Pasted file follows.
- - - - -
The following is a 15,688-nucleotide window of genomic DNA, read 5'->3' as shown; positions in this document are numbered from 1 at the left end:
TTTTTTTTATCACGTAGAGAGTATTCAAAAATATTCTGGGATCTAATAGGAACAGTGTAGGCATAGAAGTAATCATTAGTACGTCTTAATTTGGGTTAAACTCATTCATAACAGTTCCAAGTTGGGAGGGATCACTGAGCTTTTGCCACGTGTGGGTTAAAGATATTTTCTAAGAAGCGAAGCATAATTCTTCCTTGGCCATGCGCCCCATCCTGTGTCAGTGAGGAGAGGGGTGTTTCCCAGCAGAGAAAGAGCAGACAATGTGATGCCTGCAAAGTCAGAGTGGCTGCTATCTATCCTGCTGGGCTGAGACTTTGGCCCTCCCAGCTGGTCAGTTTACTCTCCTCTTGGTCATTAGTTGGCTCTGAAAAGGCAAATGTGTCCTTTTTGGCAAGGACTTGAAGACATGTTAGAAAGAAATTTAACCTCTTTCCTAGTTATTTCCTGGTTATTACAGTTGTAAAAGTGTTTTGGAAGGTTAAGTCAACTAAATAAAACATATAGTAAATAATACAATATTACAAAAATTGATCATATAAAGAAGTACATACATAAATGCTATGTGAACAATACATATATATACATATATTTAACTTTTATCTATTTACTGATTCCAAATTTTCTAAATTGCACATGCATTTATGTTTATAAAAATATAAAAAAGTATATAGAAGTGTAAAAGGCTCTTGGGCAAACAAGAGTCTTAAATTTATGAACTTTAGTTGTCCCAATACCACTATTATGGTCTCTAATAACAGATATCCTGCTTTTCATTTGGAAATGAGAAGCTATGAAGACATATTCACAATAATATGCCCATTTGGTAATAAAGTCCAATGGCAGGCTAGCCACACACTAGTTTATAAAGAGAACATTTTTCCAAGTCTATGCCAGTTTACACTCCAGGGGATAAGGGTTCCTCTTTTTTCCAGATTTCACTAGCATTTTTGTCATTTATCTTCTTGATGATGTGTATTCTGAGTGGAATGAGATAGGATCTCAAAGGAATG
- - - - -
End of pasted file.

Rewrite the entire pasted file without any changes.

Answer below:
The following is a 15,688-nucleotide window of genomic DNA, read 5'->3' as shown; positions in this document are numbered from 1 at the left end:
TTTTTTTTATCACGTAGAGAGTATTCAAAAATATTCTGGGATCTAATAGGAACAGTGTAGGCATAGAAGTAATCATTAGTACGTCTTAATTTGGGTTAAACTCATTCATAACAGTTCCAAGTTGGGAGGGATCACTGAGCTTTTGCCACGTGTGGGTTAAAGATATTTTCTAAGAAGCGAAGCATAATTCTTCCTTGGCCATGCGCCCCATCCTGTGTCAGTGAGGAGAGGGGTGTTTCCCAGCAGAGAAAGAGCAGACAATGTGATGCCTGCAAAGTCAGAGTGGCTGCTATCTATCCTGCTGGGCTGAGACTTTGGCCCTCCCAGCTGGTCAGTTTACTCTCCTCTTGGTCATTAGTTGGCTCTGAAAAGGCAAATGTGTCCTTTTTGGCAAGGACTTGAAGACATGTTAGAAAGAAATTTAACCTCTTTCCTAGTTATTTCCTGGTTATTACAGTTGTAAAAGTGTTTTGGAAGGTTAAGTCAACTAAATAAAACATATAGTAAATAATACAATATTACAAAAATTGATCATATAAAGAAGTACATACATAAATGCTATGTGAACAATACATATATATACATATATTTAACTTTTATCTATTTACTGATTCCAAATTTTCTAAATTGCACATGCATTTATGTTTATAAAAATATAAAAAAGTATATAGAAGTGTAAAAGGCTCTTGGGCAAACAAGAGTCTTAAATTTATGAACTTTAGTTGTCCCAATACCACTATTATGGTCTCTAATAACAGATATCCTGCTTTTCATTTGGAAATGAGAAGCTATGAAGACATATTCACAATAATATGCCCATTTGGTAATAAAGTCCAATGGCAGGCTAGCCACACACTAGTTTATAAAGAGAACATTTTTCCAAGTCTATGCCAGTTTACACTCCAGGGGATAAGGGTTCCTCTTTTTTCCAGATTTCACTAGCATTTTTGTCATTTATCTTCTTGATGATGTGTATTCTGAGTGGAATGAGATAGGATCTCAAAGGAATG